is the separation performance
of the jth separated output where u
j,x j
is the jth output of
the cascaded mixing/unmixing system when only input x
j
is
active; E[u] represents the expected value of u:
S
j
= 10 log

¸
¸
E
¸
¸
u
j,xj

2
¸
E
¸
¸ ¸
i=j
u
j,xi

2
¸

. (17)
The program “bsep.m,” which performs the computation
as shown in (17), was downloaded from the website and used
to test our FPGA. It was found that before the BSS,
S
1
= 17.29 dB, S
2
= 10.63 dB, (18)
and after the BSS operation,
S
1
= 20.29 dB, S
2
= 16.53 dB. (19)
Thus, the BSS hardware improves the separation by 3 dB
and 5.9 dB for channels 1 and 2, respectively. The figures may
not appear very high. However, by listening to the separated
output signals, the improvement was obvious and further
5 10 15 20 25 30 35 40 45 50
Iteration number
0
0.2
0.4
0.6
0.8
1
1.2
1.4
1.6
1.8
×10
−3
L
e
a
r
n
i
n
g
s
t
e
p
s
i
z
e
Exponential function
Linear piecewise function
(a)
5 10 15 20 25 30 35 40 45 50
Iteration number
0
0.005
0.01
0.015
A
v
e
r
a
g
e
c
h
a
n
g
e
s
o
f

l
t
e
r
c
o
e

c
i
e
n
t
s
Exponential function
Linear piecewise function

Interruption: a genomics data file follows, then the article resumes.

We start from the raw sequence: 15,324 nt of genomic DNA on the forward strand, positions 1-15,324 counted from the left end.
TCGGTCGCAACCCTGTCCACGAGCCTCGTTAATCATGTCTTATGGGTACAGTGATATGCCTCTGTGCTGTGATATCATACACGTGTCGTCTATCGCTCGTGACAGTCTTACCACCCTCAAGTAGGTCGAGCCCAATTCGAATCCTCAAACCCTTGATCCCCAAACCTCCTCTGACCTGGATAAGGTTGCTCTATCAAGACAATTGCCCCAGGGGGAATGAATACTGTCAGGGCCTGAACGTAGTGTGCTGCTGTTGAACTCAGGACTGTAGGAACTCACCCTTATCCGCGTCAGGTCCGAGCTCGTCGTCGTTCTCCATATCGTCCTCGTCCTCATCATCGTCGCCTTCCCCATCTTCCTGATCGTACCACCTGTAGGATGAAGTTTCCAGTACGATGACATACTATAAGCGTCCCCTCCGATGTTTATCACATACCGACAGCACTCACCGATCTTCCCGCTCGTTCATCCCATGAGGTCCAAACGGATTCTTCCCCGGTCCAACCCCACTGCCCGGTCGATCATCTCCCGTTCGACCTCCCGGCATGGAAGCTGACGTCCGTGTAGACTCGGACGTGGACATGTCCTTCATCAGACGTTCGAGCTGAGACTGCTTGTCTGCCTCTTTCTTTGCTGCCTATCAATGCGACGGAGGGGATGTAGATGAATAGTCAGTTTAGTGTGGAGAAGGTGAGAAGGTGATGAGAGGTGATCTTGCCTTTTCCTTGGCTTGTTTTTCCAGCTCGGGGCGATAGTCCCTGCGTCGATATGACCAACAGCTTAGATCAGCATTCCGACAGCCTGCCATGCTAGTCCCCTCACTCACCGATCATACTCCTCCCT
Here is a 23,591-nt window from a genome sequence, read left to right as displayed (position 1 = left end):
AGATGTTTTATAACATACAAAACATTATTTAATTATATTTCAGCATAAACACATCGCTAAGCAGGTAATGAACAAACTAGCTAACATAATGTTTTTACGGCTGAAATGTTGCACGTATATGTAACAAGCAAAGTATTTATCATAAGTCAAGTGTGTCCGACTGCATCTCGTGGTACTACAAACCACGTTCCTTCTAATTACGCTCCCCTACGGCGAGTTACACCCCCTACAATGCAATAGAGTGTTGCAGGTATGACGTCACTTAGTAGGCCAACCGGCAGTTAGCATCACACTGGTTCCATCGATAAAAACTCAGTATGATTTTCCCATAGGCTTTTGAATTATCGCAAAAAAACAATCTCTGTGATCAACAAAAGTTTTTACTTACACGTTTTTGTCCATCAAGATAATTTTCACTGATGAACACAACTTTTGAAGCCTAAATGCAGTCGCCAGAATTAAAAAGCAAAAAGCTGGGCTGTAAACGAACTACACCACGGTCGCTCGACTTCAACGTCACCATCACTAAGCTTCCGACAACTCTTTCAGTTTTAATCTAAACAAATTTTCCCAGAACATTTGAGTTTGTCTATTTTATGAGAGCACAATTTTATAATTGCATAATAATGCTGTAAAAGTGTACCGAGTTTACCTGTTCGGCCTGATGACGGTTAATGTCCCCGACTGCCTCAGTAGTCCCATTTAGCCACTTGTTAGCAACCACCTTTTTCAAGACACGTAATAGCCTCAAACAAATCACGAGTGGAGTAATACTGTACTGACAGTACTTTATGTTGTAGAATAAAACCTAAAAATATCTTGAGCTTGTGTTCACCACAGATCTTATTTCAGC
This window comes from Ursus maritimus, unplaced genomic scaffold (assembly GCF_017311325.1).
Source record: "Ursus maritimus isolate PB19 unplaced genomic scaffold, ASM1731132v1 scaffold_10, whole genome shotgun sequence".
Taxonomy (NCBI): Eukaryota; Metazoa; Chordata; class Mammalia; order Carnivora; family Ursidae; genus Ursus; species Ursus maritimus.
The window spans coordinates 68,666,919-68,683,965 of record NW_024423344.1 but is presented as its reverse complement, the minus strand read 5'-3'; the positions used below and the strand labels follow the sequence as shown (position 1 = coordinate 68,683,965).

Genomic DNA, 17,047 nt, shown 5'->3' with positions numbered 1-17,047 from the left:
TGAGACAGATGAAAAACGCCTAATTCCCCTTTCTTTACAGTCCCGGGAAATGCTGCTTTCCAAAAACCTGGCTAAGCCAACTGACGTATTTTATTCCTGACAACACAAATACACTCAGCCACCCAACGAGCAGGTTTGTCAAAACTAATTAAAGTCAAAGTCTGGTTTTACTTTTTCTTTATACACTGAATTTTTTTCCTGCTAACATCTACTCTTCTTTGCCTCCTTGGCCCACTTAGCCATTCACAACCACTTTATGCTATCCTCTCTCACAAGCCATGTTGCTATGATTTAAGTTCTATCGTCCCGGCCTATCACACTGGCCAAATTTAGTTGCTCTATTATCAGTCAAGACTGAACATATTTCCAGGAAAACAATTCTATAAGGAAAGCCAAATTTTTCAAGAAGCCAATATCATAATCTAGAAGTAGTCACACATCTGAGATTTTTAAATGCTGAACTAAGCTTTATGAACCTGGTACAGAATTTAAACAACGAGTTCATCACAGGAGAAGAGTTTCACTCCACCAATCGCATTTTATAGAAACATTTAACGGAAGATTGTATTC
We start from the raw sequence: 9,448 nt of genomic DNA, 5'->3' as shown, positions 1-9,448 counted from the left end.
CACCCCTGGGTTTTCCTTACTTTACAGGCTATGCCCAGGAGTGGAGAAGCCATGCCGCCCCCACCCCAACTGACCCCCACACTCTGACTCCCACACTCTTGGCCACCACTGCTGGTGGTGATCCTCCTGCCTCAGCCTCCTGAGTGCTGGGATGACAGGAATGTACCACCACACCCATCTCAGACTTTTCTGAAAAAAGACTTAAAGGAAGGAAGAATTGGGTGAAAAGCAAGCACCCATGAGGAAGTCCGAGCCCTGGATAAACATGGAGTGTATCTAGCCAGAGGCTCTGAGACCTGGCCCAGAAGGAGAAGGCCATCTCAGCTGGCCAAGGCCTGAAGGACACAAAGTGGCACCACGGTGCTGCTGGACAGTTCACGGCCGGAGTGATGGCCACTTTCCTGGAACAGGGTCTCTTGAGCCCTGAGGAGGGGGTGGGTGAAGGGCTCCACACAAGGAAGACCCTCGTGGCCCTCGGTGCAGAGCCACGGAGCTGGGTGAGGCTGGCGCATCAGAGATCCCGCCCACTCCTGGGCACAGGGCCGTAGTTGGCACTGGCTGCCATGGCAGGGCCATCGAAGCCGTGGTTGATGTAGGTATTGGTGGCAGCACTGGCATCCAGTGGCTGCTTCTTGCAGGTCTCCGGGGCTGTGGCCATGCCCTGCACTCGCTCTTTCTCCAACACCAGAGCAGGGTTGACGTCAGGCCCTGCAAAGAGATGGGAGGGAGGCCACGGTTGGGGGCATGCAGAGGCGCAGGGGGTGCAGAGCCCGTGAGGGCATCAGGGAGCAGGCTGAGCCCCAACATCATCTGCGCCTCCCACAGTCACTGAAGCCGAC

(b)
Figure 11: (a) Learning step sizes using exponential and linear
piecewise functions and (b) averaged changes of filter coefficients
∆w
12
and ∆w
21
using the two functions.
White Gaussian
noise source
with adjustable
variance
First female
voice wave file Mixing
matrix
¸
0.6 1.0
1.0 0.6

Delay
FPGA
design
of BSS
algorithm
u
1
e
1
− +
+
u
2
x
1
x
2
Figure 12: FPGA simulation to test BSS using one female voice
mixed with white Gaussian noise with adjustable variance σ
2
.
improvement can be made by increasing the filter lengths.
Note also that the measurements of separation performance
and the improvement after the BSS depend very much on the
room arrangement.
4.2.4. FPGAsimulation using convolutive
mixture of voices
In order to test the FPGA using convolutive mixtures
recorded in a real cocktail party effect, two samples voices
were downloaded from a website (T-W Lee’s website
3084 EURASIP Journal on Applied Signal Processing
−10 −8 −6 −4 −2 0 2 4 6 8
Input SNRs (dB)
20
25
30
35
40
45
O
u
t
p
u
t
S
N
R
s
a
n
d
i
m
p
r
o
v
e
m
e
n
t
o
f
S
N
R
s
Output SNRs
Improvement of SNRs after BSS
Figure 13: Results of SNR measurements using one female voice
mixed with white Gaussian noise. The figure shows the output SNRs
and the improvement of SNRs against the input SNRs.
5
4
3
2
1
0
L
e
n
g
t
h
(
5
m
)
0
1
2
3
4
5
W
id
th
(5
m
)
0
1
2
3
4
5
H
e
i
g
h
t
(
5
m
)
Voice 2
Voice 1
Microphone 2
Microphone 1